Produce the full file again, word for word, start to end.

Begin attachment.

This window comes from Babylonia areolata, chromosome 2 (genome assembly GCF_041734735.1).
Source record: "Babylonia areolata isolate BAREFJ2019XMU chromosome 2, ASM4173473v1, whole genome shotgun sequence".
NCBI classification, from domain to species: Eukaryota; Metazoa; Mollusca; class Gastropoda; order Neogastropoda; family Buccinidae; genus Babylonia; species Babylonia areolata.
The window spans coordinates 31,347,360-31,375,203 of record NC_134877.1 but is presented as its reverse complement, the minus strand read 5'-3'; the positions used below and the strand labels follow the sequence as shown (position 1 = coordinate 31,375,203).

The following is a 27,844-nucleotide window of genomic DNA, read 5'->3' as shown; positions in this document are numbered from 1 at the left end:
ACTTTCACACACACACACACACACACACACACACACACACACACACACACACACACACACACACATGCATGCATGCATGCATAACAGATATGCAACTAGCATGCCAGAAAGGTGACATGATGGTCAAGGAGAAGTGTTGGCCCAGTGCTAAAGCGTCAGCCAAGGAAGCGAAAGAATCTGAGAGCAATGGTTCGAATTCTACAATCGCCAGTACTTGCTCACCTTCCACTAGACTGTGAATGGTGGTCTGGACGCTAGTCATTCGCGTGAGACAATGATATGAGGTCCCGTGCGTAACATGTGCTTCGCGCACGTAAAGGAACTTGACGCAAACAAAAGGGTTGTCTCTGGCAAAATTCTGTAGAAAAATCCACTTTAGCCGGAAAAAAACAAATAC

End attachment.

This window comes from Babylonia areolata, chromosome 2 (genome assembly GCF_041734735.1).
Source record: "Babylonia areolata isolate BAREFJ2019XMU chromosome 2, ASM4173473v1, whole genome shotgun sequence".
NCBI classification, from domain to species: Eukaryota; Metazoa; Mollusca; class Gastropoda; order Neogastropoda; family Buccinidae; genus Babylonia; species Babylonia areolata.
The window spans coordinates 31,347,360-31,375,203 of record NC_134877.1 but is presented as its reverse complement, the minus strand read 5'-3'; the positions used below and the strand labels follow the sequence as shown (position 1 = coordinate 31,375,203).

The following is a 27,844-nucleotide window of genomic DNA, read 5'->3' as shown; positions in this document are numbered from 1 at the left end:
ACTTTCACACACACACACACACACACACACACACACACACACACACACACACACACACACACACATGCATGCATGCATGCATAACAGATATGCAACTAGCATGCCAGAAAGGTGACATGATGGTCAAGGAGAAGTGTTGGCCCAGTGCTAAAGCGTCAGCCAAGGAAGCGAAAGAATCTGAGAGCAATGGTTCGAATTCTACAATCGCCAGTACTTGCTCACCTTCCACTAGACTGTGAATGGTGGTCTGGACGCTAGTCATTCGCGTGAGACAATGATATGAGGTCCCGTGCGTAACATGTGCTTCGCGCACGTAAAGGAACTTGACGCAAACAAAAGGGTTGTCTCTGGCAAAATTCTGTAGAAAAATCCACTTTAGCCGGAAAAAAACAAATAC